* This is the description that gets me funny looks all the time.  It’s a production thing. Trevor Horn is a genius.  Listen to it a lot.

Chris O’Brien @ Red Cat, Birmingham, AL, 15 May 2010 (review)

The best thing about dating someone who is as passionate about music as I am — and who has a lot of tastes that vary differently from mine — is discovering new music, often defying expectations (my own, I should note).

I had heard some of Chris O’Brien’s tracks from my girlfriend, and was non-plussed.  The tracks aren’t bad, not at all — but it’s folk-ish, singer/songwriter type stuff, not really in my wheelhouse. The lyrics are good, but it took me a while to get into those (I’m much more music oriented than lyrical).  But he’s been to Birmingham twice before, and he’s got a hometown connection with my girlfriend, so we decided to go.

It was a great choice. We got there a little early (there were various times listed for the show start, from 8 to 9 PM, and we erred on the side of early), so we caught Hannah Miller and Emily Lynch, two songwriters that played a dual set, alternating every two songs or so. Not bad — Emily was less enjoyable for me, leaning a bit more country, but Hannah has a really nice smoky voice and a good feel for chord voicings.

They finished up, and Chris took the stage… and then got off the stage. Since there were only ten or so of us in the audience, Chris took his guitar and sat on a table in the middle of the coffee shop.  I’m not sure if it was the more intimate feel, or the stripped-down versions of his songs, but the night was really engaging and provocative in a way that I never would have expected. It was a good mix of material from both his discs — he put a lot of life into his old material (hard to do when you play it all the time) and seemed really excited and familiar with his newer stuff.

Chris is on tour right now — make sure if you have a chance you check him out, whether you are a fan of the genre or not.  His songs are moving and meaningful, and he’s got a really good stage presence as well that keeps you there during the breaks. It’s a show well worth your while.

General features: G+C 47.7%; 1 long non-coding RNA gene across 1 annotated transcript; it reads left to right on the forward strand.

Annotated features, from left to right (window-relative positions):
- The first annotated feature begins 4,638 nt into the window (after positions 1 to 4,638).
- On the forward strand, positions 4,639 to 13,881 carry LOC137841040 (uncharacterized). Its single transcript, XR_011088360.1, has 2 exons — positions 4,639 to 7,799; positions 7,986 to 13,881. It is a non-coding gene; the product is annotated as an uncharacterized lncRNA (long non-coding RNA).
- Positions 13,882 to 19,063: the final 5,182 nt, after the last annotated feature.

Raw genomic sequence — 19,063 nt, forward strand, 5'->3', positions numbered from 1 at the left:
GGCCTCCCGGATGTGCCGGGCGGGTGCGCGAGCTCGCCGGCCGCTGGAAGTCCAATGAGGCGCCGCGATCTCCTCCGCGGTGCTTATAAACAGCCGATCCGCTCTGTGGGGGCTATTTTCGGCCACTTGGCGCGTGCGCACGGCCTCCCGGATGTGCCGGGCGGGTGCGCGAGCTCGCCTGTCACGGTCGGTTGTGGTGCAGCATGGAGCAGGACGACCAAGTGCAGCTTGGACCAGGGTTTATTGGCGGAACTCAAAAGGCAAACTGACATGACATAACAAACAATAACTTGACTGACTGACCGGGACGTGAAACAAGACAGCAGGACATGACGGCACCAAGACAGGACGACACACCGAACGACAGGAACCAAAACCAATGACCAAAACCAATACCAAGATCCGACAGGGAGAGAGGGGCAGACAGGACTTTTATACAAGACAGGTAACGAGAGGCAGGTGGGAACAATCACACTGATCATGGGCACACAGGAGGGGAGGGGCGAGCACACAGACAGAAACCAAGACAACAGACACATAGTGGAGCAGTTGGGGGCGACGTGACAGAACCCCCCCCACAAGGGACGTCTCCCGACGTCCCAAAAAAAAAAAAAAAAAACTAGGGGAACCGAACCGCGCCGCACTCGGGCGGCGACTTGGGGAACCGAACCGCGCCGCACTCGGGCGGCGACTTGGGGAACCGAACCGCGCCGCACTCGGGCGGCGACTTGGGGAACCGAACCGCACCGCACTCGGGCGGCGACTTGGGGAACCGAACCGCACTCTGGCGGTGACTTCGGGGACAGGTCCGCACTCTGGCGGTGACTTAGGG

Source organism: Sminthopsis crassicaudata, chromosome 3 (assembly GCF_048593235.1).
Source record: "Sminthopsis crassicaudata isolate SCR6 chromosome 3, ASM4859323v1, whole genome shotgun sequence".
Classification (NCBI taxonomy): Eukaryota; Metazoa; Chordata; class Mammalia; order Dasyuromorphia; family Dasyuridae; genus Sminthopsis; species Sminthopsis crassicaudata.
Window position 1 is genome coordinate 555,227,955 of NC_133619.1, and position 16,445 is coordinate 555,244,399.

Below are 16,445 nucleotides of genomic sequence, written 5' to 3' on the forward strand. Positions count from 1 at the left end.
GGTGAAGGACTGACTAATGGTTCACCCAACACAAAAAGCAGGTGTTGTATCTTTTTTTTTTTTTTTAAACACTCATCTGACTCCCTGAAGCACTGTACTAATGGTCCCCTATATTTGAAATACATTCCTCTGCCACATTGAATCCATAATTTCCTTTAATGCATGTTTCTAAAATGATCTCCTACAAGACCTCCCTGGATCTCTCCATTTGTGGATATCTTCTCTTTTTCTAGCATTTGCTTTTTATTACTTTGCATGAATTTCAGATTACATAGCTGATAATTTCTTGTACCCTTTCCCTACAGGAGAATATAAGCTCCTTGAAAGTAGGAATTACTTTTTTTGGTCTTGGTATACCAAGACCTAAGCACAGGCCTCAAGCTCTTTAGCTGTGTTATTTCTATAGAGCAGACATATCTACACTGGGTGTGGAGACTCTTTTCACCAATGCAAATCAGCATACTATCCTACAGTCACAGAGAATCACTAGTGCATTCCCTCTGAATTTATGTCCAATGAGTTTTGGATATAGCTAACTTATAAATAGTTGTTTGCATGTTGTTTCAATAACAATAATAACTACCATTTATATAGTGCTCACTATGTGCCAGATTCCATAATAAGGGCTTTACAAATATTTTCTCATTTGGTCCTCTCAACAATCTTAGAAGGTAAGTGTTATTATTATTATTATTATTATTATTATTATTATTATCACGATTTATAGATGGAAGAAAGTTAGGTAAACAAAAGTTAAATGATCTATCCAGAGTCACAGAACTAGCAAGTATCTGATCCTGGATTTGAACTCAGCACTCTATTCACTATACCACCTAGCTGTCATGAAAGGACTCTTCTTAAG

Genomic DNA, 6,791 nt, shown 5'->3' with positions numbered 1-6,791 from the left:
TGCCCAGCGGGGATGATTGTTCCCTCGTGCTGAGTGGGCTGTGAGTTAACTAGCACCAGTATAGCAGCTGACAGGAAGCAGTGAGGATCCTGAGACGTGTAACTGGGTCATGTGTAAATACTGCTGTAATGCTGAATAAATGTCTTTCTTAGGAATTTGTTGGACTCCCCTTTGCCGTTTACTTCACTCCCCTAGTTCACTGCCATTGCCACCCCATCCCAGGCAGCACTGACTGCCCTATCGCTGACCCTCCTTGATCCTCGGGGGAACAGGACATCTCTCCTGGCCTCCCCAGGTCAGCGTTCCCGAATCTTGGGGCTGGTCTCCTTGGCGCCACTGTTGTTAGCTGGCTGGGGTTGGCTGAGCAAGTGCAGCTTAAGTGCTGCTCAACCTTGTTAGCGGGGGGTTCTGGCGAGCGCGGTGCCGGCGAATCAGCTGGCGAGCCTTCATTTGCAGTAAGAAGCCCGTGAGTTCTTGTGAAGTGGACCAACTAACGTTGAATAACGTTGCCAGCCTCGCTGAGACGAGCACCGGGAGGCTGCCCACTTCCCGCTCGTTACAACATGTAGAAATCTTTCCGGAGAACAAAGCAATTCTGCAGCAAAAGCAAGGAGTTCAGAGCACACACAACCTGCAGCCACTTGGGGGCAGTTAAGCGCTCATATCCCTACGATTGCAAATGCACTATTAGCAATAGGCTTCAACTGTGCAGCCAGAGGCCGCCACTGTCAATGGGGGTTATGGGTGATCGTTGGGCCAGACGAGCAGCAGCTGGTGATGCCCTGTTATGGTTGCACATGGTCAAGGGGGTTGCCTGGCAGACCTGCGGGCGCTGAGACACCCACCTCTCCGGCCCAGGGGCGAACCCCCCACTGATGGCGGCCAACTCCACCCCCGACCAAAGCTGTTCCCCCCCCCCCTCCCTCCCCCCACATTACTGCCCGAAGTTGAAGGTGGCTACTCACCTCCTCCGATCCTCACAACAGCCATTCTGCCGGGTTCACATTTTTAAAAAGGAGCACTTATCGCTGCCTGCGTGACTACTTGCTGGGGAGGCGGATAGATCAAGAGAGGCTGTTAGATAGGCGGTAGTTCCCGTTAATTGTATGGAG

The Music of the World Around Me

I have a tendency to always be listening to music.  In the car, at home, at work — even when I sleep. It’s an addiction worse than many — I just can’t get enough. It’s my last vestige of my own world, of shutting everything else out and withdrawing into my own head, even as I keep pushing forward through the rigors of the day.

Sometimes, though, whether intentionally or not, I find myself in silence.  But even in the silence, there’s music, if you know how to listen.

For a rhythm, there’s street machinery, or the passing of cars at rush hour, or a dripping faucet.  There’s melody everywhere, in the pitches of running appliances or car alarms in the distance or animals. Wind blowing through drafty windows or the cooing of a neighbor’s baby act as occasional fills, adding to the melody.

It’s all about perception — how you see things, how you hear things, how you choose to experience the world around you. You can find solace in the quiet, a moment of peace — or you can find your own new symphony.

How To Destroy Angels

Trent Reznor wasn’t gone long.  His new project, How To Destroy Angels, is a collaboration with his wife Mariqueen Maandig, and if the first release is any indication, it’ll be a return to form (with less anger and destruction of instruments, one would assume).  Great atmosphere here — the slow pulse and spacious piano reminds me a lot of my favorite Nine Inch Nails pieces like “The Day The World Went Away” and “La Mer.”

Check out “A Drowning” at